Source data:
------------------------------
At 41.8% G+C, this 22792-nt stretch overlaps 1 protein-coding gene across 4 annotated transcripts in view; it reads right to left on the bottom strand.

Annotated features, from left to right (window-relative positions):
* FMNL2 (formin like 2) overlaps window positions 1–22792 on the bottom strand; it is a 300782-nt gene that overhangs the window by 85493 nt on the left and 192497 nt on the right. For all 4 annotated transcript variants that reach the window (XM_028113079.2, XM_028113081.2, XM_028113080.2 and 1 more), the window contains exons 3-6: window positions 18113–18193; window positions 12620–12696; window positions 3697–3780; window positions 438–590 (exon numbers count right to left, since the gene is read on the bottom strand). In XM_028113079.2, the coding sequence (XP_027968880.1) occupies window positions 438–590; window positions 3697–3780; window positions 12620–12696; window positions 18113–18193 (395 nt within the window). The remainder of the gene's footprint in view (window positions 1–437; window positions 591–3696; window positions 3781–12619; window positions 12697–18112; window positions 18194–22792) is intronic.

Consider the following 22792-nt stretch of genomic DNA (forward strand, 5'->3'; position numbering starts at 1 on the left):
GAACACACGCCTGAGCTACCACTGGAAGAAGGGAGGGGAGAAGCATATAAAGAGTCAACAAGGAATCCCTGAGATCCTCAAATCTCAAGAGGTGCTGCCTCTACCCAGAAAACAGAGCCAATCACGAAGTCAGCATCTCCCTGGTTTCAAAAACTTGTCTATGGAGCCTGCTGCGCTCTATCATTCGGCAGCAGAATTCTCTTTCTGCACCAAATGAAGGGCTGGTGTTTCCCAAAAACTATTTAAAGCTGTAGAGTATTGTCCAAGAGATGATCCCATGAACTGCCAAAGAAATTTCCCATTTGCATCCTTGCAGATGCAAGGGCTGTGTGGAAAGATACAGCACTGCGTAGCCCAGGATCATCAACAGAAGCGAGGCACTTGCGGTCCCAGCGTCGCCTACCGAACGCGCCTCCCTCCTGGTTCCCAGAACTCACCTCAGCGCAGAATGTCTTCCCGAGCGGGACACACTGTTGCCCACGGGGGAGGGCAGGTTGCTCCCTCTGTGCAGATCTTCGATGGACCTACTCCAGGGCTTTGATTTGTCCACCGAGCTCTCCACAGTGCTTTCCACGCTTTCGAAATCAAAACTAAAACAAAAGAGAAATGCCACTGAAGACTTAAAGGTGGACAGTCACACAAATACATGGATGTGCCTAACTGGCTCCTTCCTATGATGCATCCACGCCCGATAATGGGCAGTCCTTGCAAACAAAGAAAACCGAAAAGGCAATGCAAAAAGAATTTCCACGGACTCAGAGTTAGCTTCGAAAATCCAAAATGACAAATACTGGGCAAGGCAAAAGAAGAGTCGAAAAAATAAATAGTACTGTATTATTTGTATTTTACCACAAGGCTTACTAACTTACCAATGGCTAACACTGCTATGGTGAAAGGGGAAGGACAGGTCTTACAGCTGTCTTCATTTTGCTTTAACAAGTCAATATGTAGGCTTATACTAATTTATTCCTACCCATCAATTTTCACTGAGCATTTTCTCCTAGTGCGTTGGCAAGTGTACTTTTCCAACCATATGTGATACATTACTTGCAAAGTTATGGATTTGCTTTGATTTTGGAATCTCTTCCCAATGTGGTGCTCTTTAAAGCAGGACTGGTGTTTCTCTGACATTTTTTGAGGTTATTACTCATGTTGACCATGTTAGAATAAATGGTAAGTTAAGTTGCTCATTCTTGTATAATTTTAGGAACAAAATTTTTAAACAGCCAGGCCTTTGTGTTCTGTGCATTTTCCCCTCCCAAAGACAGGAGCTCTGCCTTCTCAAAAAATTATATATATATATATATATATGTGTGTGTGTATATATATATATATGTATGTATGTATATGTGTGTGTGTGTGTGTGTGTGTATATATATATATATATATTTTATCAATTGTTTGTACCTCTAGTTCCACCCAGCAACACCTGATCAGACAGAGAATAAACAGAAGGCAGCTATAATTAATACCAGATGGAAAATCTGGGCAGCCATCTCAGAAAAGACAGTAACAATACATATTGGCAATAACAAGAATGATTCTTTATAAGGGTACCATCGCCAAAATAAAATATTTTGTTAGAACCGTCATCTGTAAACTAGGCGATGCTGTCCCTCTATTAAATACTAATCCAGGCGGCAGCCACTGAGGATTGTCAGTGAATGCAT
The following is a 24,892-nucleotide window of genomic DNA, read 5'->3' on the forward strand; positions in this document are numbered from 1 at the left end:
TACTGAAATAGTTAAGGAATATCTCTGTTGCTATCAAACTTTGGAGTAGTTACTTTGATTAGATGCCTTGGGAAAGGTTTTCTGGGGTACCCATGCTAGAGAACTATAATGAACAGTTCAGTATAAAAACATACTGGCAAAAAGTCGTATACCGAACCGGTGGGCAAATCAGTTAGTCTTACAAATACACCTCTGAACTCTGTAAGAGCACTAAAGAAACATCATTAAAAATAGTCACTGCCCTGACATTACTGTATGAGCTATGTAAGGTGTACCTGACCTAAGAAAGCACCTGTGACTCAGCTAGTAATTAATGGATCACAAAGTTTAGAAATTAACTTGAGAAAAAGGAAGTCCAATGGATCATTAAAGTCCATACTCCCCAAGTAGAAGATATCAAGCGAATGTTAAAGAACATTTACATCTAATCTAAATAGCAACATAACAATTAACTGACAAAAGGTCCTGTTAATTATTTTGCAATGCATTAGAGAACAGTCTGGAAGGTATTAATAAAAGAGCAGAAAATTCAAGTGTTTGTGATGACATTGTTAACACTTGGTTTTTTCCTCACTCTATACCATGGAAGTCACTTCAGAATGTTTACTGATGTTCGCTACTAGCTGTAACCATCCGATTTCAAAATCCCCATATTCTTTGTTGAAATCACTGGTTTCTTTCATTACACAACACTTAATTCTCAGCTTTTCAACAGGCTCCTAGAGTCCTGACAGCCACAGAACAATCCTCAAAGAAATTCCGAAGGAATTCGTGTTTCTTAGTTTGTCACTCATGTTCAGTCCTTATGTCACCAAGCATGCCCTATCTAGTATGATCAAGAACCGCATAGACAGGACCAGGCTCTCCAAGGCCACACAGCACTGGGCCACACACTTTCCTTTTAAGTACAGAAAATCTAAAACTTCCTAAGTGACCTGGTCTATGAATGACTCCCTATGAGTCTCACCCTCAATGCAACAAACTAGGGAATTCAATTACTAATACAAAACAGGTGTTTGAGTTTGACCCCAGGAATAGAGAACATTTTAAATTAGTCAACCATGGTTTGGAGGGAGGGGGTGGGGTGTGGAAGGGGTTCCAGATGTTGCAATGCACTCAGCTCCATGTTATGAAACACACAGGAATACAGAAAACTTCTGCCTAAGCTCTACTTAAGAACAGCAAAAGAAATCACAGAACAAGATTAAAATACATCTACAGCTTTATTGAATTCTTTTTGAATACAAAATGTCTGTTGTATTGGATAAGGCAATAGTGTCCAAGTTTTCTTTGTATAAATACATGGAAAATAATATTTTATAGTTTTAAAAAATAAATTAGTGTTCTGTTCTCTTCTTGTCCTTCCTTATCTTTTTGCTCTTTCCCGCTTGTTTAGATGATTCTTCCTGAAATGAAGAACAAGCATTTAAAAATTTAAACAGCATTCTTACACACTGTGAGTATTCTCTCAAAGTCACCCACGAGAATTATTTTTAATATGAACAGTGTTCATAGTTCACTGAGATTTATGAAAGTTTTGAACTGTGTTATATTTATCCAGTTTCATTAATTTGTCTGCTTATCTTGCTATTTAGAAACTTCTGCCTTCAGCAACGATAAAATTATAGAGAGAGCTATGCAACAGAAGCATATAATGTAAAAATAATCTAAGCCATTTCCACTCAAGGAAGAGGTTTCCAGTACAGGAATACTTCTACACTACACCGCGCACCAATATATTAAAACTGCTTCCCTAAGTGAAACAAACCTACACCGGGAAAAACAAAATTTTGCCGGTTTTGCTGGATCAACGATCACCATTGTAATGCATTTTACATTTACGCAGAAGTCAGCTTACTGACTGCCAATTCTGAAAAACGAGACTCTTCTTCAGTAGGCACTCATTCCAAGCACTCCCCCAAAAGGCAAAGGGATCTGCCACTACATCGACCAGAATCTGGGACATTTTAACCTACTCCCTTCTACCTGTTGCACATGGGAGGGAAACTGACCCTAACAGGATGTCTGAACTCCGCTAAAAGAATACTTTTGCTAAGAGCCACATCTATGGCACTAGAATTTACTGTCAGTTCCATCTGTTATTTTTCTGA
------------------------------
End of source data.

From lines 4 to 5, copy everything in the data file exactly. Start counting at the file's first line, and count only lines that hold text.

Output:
Consider the following 22792-nt stretch of genomic DNA (forward strand, 5'->3'; position numbering starts at 1 on the left):
GAACACACGCCTGAGCTACCACTGGAAGAAGGGAGGGGAGAAGCATATAAAGAGTCAACAAGGAATCCCTGAGATCCTCAAATCTCAAGAGGTGCTGCCTCTACCCAGAAAACAGAGCCAATCACGAAGTCAGCATCTCCCTGGTTTCAAAAACTTGTCTATGGAGCCTGCTGCGCTCTATCATTCGGCAGCAGAATTCTCTTTCTGCACCAAATGAAGGGCTGGTGTTTCCCAAAAACTATTTAAAGCTGTAGAGTATTGTCCAAGAGATGATCCCATGAACTGCCAAAGAAATTTCCCATTTGCATCCTTGCAGATGCAAGGGCTGTGTGGAAAGATACAGCACTGCGTAGCCCAGGATCATCAACAGAAGCGAGGCACTTGCGGTCCCAGCGTCGCCTACCGAACGCGCCTCCCTCCTGGTTCCCAGAACTCACCTCAGCGCAGAATGTCTTCCCGAGCGGGACACACTGTTGCCCACGGGGGAGGGCAGGTTGCTCCCTCTGTGCAGATCTTCGATGGACCTACTCCAGGGCTTTGATTTGTCCACCGAGCTCTCCACAGTGCTTTCCACGCTTTCGAAATCAAAACTAAAACAAAAGAGAAATGCCACTGAAGACTTAAAGGTGGACAGTCACACAAATACATGGATGTGCCTAACTGGCTCCTTCCTATGATGCATCCACGCCCGATAATGGGCAGTCCTTGCAAACAAAGAAAACCGAAAAGGCAATGCAAAAAGAATTTCCACGGACTCAGAGTTAGCTTCGAAAATCCAAAATGACAAATACTGGGCAAGGCAAAAGAAGAGTCGAAAAAATAAATAGTACTGTATTATTTGTATTTTACCACAAGGCTTACTAACTTACCAATGGCTAACACTGCTATGGTGAAAGGGGAAGGACAGGTCTTACAGCTGTCTTCATTTTGCTTTAACAAGTCAATATGTAGGCTTATACTAATTTATTCCTACCCATCAATTTTCACTGAGCATTTTCTCCTAGTGCGTTGGCAAGTGTACTTTTCCAACCATATGTGATACATTACTTGCAAAGTTATGGATTTGCTTTGATTTTGGAATCTCTTCCCAATGTGGTGCTCTTTAAAGCAGGACTGGTGTTTCTCTGACATTTTTTGAGGTTATTACTCATGTTGACCATGTTAGAATAAATGGTAAGTTAAGTTGCTCATTCTTGTATAATTTTAGGAACAAAATTTTTAAACAGCCAGGCCTTTGTGTTCTGTGCATTTTCCCCTCCCAAAGACAGGAGCTCTGCCTTCTCAAAAAATTATATATATATATATATATATGTGTGTGTGTATATATATATATATGTATGTATGTATATGTGTGTGTGTGTGTGTGTGTGTATATATATATATATATATTTTATCAATTGTTTGTACCTCTAGTTCCACCCAGCAACACCTGATCAGACAGAGAATAAACAGAAGGCAGCTATAATTAATACCAGATGGAAAATCTGGGCAGCCATCTCAGAAAAGACAGTAACAATACATATTGGCAATAACAAGAATGATTCTTTATAAGGGTACCATCGCCAAAATAAAATATTTTGTTAGAACCGTCATCTGTAAACTAGGCGATGCTGTCCCTCTATTAAATACTAATCCAGGCGGCAGCCACTGAGGATTGTCAGTGAATGCAT